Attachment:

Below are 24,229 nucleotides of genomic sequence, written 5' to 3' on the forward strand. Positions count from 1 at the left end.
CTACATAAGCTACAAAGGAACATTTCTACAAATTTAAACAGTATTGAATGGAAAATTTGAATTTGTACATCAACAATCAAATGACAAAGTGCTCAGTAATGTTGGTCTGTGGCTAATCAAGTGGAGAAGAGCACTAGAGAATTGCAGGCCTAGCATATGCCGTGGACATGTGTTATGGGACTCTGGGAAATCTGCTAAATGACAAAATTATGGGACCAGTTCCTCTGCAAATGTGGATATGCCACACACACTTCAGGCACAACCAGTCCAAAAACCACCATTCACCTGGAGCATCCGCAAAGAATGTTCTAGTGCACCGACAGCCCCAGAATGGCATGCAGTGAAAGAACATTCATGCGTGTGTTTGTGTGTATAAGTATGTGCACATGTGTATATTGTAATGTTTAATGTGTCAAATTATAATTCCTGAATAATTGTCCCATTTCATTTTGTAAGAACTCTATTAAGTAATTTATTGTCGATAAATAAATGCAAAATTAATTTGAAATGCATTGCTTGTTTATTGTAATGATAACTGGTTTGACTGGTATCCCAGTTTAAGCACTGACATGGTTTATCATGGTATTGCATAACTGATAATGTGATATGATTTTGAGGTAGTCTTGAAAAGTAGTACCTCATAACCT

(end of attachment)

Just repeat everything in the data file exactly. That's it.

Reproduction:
Below are 24,229 nucleotides of genomic sequence, written 5' to 3' on the forward strand. Positions count from 1 at the left end.
CTACATAAGCTACAAAGGAACATTTCTACAAATTTAAACAGTATTGAATGGAAAATTTGAATTTGTACATCAACAATCAAATGACAAAGTGCTCAGTAATGTTGGTCTGTGGCTAATCAAGTGGAGAAGAGCACTAGAGAATTGCAGGCCTAGCATATGCCGTGGACATGTGTTATGGGACTCTGGGAAATCTGCTAAATGACAAAATTATGGGACCAGTTCCTCTGCAAATGTGGATATGCCACACACACTTCAGGCACAACCAGTCCAAAAACCACCATTCACCTGGAGCATCCGCAAAGAATGTTCTAGTGCACCGACAGCCCCAGAATGGCATGCAGTGAAAGAACATTCATGCGTGTGTTTGTGTGTATAAGTATGTGCACATGTGTATATTGTAATGTTTAATGTGTCAAATTATAATTCCTGAATAATTGTCCCATTTCATTTTGTAAGAACTCTATTAAGTAATTTATTGTCGATAAATAAATGCAAAATTAATTTGAAATGCATTGCTTGTTTATTGTAATGATAACTGGTTTGACTGGTATCCCAGTTTAAGCACTGACATGGTTTATCATGGTATTGCATAACTGATAATGTGATATGATTTTGAGGTAGTCTTGAAAAGTAGTACCTCATAACCT